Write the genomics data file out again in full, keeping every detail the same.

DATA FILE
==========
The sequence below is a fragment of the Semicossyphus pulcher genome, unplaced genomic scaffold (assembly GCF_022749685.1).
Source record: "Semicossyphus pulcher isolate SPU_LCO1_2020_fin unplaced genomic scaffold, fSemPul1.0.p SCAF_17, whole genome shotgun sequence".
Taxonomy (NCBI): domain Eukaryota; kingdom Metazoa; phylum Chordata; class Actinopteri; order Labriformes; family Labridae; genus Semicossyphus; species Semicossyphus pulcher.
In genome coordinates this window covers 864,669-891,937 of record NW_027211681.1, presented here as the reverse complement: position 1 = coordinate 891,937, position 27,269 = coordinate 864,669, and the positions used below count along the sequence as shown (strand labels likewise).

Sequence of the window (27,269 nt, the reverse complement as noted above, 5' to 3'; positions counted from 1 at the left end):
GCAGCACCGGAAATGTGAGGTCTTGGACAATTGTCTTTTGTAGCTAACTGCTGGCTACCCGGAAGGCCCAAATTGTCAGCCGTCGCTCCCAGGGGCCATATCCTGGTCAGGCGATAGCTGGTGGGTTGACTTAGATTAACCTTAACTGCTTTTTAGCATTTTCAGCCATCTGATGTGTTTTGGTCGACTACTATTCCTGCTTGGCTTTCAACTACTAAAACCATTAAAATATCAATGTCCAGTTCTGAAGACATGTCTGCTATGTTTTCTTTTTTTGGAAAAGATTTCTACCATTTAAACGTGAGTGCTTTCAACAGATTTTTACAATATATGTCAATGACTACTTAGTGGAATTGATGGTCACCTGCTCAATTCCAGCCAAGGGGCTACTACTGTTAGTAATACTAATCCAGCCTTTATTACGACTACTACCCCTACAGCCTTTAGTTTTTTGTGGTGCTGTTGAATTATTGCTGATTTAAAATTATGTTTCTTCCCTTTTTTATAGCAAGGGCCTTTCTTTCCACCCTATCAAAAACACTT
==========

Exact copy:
The sequence below is a fragment of the Semicossyphus pulcher genome, unplaced genomic scaffold (assembly GCF_022749685.1).
Source record: "Semicossyphus pulcher isolate SPU_LCO1_2020_fin unplaced genomic scaffold, fSemPul1.0.p SCAF_17, whole genome shotgun sequence".
Taxonomy (NCBI): domain Eukaryota; kingdom Metazoa; phylum Chordata; class Actinopteri; order Labriformes; family Labridae; genus Semicossyphus; species Semicossyphus pulcher.
In genome coordinates this window covers 864,669-891,937 of record NW_027211681.1, presented here as the reverse complement: position 1 = coordinate 891,937, position 27,269 = coordinate 864,669, and the positions used below count along the sequence as shown (strand labels likewise).

Sequence of the window (27,269 nt, the reverse complement as noted above, 5' to 3'; positions counted from 1 at the left end):
GCAGCACCGGAAATGTGAGGTCTTGGACAATTGTCTTTTGTAGCTAACTGCTGGCTACCCGGAAGGCCCAAATTGTCAGCCGTCGCTCCCAGGGGCCATATCCTGGTCAGGCGATAGCTGGTGGGTTGACTTAGATTAACCTTAACTGCTTTTTAGCATTTTCAGCCATCTGATGTGTTTTGGTCGACTACTATTCCTGCTTGGCTTTCAACTACTAAAACCATTAAAATATCAATGTCCAGTTCTGAAGACATGTCTGCTATGTTTTCTTTTTTTGGAAAAGATTTCTACCATTTAAACGTGAGTGCTTTCAACAGATTTTTACAATATATGTCAATGACTACTTAGTGGAATTGATGGTCACCTGCTCAATTCCAGCCAAGGGGCTACTACTGTTAGTAATACTAATCCAGCCTTTATTACGACTACTACCCCTACAGCCTTTAGTTTTTTGTGGTGCTGTTGAATTATTGCTGATTTAAAATTATGTTTCTTCCCTTTTTTATAGCAAGGGCCTTTCTTTCCACCCTATCAAAAACACTT